For those without videos or DVD's by the Italian soprano, this is a must. For all the others, better to read attentively the sleeve notes as there is nothing new to be found on these two DVD's. The Concerto Italiano can be purchased separately with the same firm. The Bell Telephone Hour selections are still available on the several Great Stars of Opera-DVD's brought out by VAI or on the video exclusively devoted to the soprano. And the selections from Tosca (Stuttgart 1961) are culled from a complete performance, also put on DVD by VAI and somewhat misleadingly called "The only available video of Renata Tebaldi in her signature role" on the firm's web; for convenience's sake forgetting the words "at this moment" as VAI once published another complete Tosca (with Poggi, Guelfi and the late soprano's lover at the time, conductor Arturo Basile).
That being said let's concentrate on what is offered here. It is abundantly clear that the very great Tebaldi is to be found in the first items on the first DVD. There the voice still has the unimpaired velvet that would somewhat disappear after her first vocal crisis in February 1963 to be supplanted with a more metallic though still clearly recognizable Tebaldian sound. The pieces from La Boheme with Bjoerling are well-known and VAI is so honest to note that the sound is a synched audio recording made in the studio during the telecast to suit the kinescope image. This is the correct procedure as picture recording was rather primitive in the fifties and often directly recorded sound (which could be more easily preserved) and images (which got blurred or sometimes even got lost for a second) don't quite match if one doesn't take this road. Luckily the synching is done expertly and once more one is struck how natural an actress Tebaldi is; surely when compared with Bjoerling's stiff attitude.
One of the surprises of the lively debates on several opera forums after she died was the remarkable opinion of many veterans who saw both ladies that she was a more believable actress than Callas who seemed to many still to be stuck in the grand guignol-style of the thirties. We don't have Callas as Cio-Cio-San but it's hardly believable she could improve on Tebaldi's magnificent interpretation of the two arias (and in full colour as well. As a bonus you get these scenes somewhat longer in black and white as well but this hardly deserves the "first release" cry). I'm wondering if the full colour "Si, mi chiamano Mimi" is still somewhere in the archives. The sound track for that item (I often saw on Flemish Public TV) is derived from her second complete Boheme as was clear from the audible "Si" by Carlo Bergonzi between the two parts of the aria. A picture of that video found its way to the cover of the London-(not the Decca) issue of the opera on LP.
The telecast of 1961 is less to recommend. The picture is somewhat murky and the soprano has to wear some things which could make an impression on the Family Circle at the Met but are very much overdressed, even ugly in close-up. The excerpts from her Stuttgart Tosca are more worthwhile, though it is not for the strangled sounds of tenor Eugene Tobin or the dry voice of George London. I remember well the excitement almost 45 years ago when the opera (followed or preceded by an Otello with the horrible Hans Beier) was broadcast by Eurovision in Western Europe. Most countries had only one channel (the big ones had two) and commercial television didn't exist. At that time opera singers were still household names and the fact that Tebaldi would sing directly was front page news. She is in good voice though somewhat husbanding her means at the start and one now notices how she cuts short her top notes.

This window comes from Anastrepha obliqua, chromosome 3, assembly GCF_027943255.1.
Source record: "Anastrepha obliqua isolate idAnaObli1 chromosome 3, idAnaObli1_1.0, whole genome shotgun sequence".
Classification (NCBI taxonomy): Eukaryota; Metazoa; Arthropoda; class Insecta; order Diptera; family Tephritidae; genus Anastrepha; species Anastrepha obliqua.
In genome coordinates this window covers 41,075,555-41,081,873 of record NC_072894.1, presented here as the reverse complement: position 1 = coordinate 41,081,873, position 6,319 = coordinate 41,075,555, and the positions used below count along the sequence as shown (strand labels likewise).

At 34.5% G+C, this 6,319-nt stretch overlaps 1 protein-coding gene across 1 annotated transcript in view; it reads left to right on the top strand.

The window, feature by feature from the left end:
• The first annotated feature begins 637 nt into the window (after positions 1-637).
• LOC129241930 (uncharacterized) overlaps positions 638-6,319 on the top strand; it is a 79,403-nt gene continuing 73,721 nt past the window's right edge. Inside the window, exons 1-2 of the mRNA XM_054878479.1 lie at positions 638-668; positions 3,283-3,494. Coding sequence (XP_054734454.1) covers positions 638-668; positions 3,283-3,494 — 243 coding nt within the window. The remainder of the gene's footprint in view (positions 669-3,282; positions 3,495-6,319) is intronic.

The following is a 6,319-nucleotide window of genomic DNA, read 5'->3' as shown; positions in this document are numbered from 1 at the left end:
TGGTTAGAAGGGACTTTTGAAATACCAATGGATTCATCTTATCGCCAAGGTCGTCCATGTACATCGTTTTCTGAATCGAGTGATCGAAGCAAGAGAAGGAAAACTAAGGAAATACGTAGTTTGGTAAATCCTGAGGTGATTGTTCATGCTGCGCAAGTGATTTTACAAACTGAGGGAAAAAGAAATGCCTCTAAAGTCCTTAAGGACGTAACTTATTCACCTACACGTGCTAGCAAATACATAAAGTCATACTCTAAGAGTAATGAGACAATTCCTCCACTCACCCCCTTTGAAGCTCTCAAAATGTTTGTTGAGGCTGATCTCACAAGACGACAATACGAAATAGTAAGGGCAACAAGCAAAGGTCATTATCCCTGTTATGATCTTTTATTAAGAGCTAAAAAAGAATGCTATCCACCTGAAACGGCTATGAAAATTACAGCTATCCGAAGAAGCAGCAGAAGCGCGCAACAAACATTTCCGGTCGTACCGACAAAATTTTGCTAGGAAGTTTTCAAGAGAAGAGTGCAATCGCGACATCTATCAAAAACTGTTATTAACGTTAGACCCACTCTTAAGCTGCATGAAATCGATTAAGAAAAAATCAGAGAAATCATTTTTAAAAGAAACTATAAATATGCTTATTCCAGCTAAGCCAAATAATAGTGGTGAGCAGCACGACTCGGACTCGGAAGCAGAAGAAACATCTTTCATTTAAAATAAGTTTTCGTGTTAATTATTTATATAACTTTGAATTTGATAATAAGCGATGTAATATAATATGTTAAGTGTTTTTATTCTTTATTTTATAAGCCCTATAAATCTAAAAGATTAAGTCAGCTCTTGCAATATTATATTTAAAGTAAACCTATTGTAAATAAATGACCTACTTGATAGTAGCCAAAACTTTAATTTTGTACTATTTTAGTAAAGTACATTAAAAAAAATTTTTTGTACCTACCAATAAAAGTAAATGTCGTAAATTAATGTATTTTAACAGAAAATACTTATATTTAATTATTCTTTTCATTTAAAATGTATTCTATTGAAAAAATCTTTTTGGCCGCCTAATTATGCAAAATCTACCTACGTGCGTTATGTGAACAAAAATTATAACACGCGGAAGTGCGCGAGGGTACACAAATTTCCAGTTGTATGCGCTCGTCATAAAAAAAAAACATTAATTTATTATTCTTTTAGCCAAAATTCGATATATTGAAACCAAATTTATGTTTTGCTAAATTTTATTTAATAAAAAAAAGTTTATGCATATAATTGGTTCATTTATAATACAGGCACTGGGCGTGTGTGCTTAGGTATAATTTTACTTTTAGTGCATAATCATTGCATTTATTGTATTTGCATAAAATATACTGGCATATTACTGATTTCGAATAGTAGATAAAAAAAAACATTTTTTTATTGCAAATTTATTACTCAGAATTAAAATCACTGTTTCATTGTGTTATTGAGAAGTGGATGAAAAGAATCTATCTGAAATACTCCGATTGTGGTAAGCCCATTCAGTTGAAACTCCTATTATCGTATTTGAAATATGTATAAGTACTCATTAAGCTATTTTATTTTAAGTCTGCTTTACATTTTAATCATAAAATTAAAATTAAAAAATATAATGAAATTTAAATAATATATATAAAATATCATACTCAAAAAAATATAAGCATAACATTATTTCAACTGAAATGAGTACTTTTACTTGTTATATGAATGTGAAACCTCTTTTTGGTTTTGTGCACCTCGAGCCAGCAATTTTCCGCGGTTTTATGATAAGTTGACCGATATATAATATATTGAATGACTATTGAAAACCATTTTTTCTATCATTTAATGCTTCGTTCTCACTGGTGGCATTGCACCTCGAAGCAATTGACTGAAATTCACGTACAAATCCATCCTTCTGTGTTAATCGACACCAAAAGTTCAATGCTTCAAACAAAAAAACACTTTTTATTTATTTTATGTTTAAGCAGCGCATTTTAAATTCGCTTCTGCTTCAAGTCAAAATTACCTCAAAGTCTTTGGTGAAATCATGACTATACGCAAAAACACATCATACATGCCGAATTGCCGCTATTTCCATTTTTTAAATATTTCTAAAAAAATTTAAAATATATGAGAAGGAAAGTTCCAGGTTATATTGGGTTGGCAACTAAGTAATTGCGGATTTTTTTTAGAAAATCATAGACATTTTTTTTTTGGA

The Concerto Italiano was recorded by Canadian Broadcasting Corporation in 1965; so just in time before the decline from 1968 onwards when her top register became completely unhinged and she refused any engagement in a complete opera performance outside the US as there alone she was sure the fans would turn in a deaf ear to her vocal shortcomings. In this broadcast she is at her best in Rossini's Regata Veneziani which she sings (and acts) with love and a dose of humour and which moreover poses no vocal hurdles as she must go no higher than high A. The long Tosca selection of the second act is less successful: not as to singing per se though the voice is steelier than in her great years but she is far more convincing, far more natural in her two complete theatre Tosca's. The cameras follow her closely and she is clearly overacting, always doing things, throwing looks, moving hands one second longer than is necessary. I fear the TV director is the culprit as there were no subtitles at that time and there was so much fear the audiences wouldn't "capture" the story; but four decades later it almost looks like a parody on Tosca. This time the soprano is more than ably partnered by the young Louis Quilico and he too has to squirm in overdrive.